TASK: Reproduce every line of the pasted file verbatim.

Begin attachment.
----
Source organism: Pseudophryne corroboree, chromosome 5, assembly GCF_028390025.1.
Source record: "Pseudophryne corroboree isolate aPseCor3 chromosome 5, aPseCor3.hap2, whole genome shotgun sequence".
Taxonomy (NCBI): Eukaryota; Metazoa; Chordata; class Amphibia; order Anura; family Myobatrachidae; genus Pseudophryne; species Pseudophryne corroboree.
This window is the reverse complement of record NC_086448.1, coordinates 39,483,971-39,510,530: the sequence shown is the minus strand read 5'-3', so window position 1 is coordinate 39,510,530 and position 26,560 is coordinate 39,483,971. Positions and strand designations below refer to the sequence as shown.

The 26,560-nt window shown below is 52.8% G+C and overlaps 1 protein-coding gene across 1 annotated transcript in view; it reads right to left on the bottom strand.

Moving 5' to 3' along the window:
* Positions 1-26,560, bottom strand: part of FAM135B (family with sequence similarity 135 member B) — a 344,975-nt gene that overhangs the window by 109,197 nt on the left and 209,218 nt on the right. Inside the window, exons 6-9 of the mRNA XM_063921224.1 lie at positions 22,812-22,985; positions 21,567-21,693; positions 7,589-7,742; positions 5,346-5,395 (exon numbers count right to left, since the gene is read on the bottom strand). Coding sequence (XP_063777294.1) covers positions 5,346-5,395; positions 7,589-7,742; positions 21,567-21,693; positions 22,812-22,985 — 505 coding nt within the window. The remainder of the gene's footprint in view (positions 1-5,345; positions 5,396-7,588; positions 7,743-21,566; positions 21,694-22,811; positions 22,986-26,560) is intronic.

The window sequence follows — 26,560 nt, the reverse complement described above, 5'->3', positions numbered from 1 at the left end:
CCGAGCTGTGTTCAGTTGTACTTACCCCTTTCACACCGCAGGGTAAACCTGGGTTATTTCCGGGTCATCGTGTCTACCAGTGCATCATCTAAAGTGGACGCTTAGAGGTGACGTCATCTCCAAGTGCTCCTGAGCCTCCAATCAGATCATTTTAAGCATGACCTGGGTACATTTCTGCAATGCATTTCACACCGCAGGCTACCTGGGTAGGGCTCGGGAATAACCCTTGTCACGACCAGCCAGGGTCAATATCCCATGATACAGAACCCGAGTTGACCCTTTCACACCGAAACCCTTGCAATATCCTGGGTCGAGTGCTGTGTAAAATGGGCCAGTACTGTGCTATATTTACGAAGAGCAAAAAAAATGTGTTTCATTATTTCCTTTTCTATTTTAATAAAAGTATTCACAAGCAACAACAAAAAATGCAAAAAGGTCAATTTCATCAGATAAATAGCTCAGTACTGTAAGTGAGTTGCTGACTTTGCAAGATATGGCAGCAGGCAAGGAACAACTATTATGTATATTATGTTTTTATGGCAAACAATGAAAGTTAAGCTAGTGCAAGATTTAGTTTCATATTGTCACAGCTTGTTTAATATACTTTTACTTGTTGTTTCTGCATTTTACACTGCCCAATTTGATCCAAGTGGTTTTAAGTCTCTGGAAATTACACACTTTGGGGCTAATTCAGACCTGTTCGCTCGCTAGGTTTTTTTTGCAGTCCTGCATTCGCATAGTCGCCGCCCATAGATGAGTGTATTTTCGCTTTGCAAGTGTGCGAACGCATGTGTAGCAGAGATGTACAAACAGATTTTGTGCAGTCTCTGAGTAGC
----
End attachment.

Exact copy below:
Source organism: Pseudophryne corroboree, chromosome 5, assembly GCF_028390025.1.
Source record: "Pseudophryne corroboree isolate aPseCor3 chromosome 5, aPseCor3.hap2, whole genome shotgun sequence".
Taxonomy (NCBI): Eukaryota; Metazoa; Chordata; class Amphibia; order Anura; family Myobatrachidae; genus Pseudophryne; species Pseudophryne corroboree.
This window is the reverse complement of record NC_086448.1, coordinates 39,483,971-39,510,530: the sequence shown is the minus strand read 5'-3', so window position 1 is coordinate 39,510,530 and position 26,560 is coordinate 39,483,971. Positions and strand designations below refer to the sequence as shown.

The 26,560-nt window shown below is 52.8% G+C and overlaps 1 protein-coding gene across 1 annotated transcript in view; it reads right to left on the bottom strand.

Moving 5' to 3' along the window:
* Positions 1-26,560, bottom strand: part of FAM135B (family with sequence similarity 135 member B) — a 344,975-nt gene that overhangs the window by 109,197 nt on the left and 209,218 nt on the right. Inside the window, exons 6-9 of the mRNA XM_063921224.1 lie at positions 22,812-22,985; positions 21,567-21,693; positions 7,589-7,742; positions 5,346-5,395 (exon numbers count right to left, since the gene is read on the bottom strand). Coding sequence (XP_063777294.1) covers positions 5,346-5,395; positions 7,589-7,742; positions 21,567-21,693; positions 22,812-22,985 — 505 coding nt within the window. The remainder of the gene's footprint in view (positions 1-5,345; positions 5,396-7,588; positions 7,743-21,566; positions 21,694-22,811; positions 22,986-26,560) is intronic.

The window sequence follows — 26,560 nt, the reverse complement described above, 5'->3', positions numbered from 1 at the left end:
CCGAGCTGTGTTCAGTTGTACTTACCCCTTTCACACCGCAGGGTAAACCTGGGTTATTTCCGGGTCATCGTGTCTACCAGTGCATCATCTAAAGTGGACGCTTAGAGGTGACGTCATCTCCAAGTGCTCCTGAGCCTCCAATCAGATCATTTTAAGCATGACCTGGGTACATTTCTGCAATGCATTTCACACCGCAGGCTACCTGGGTAGGGCTCGGGAATAACCCTTGTCACGACCAGCCAGGGTCAATATCCCATGATACAGAACCCGAGTTGACCCTTTCACACCGAAACCCTTGCAATATCCTGGGTCGAGTGCTGTGTAAAATGGGCCAGTACTGTGCTATATTTACGAAGAGCAAAAAAAATGTGTTTCATTATTTCCTTTTCTATTTTAATAAAAGTATTCACAAGCAACAACAAAAAATGCAAAAAGGTCAATTTCATCAGATAAATAGCTCAGTACTGTAAGTGAGTTGCTGACTTTGCAAGATATGGCAGCAGGCAAGGAACAACTATTATGTATATTATGTTTTTATGGCAAACAATGAAAGTTAAGCTAGTGCAAGATTTAGTTTCATATTGTCACAGCTTGTTTAATATACTTTTACTTGTTGTTTCTGCATTTTACACTGCCCAATTTGATCCAAGTGGTTTTAAGTCTCTGGAAATTACACACTTTGGGGCTAATTCAGACCTGTTCGCTCGCTAGGTTTTTTTTGCAGTCCTGCATTCGCATAGTCGCCGCCCATAGATGAGTGTATTTTCGCTTTGCAAGTGTGCGAACGCATGTGTAGCAGAGATGTACAAACAGATTTTGTGCAGTCTCTGAGTAGC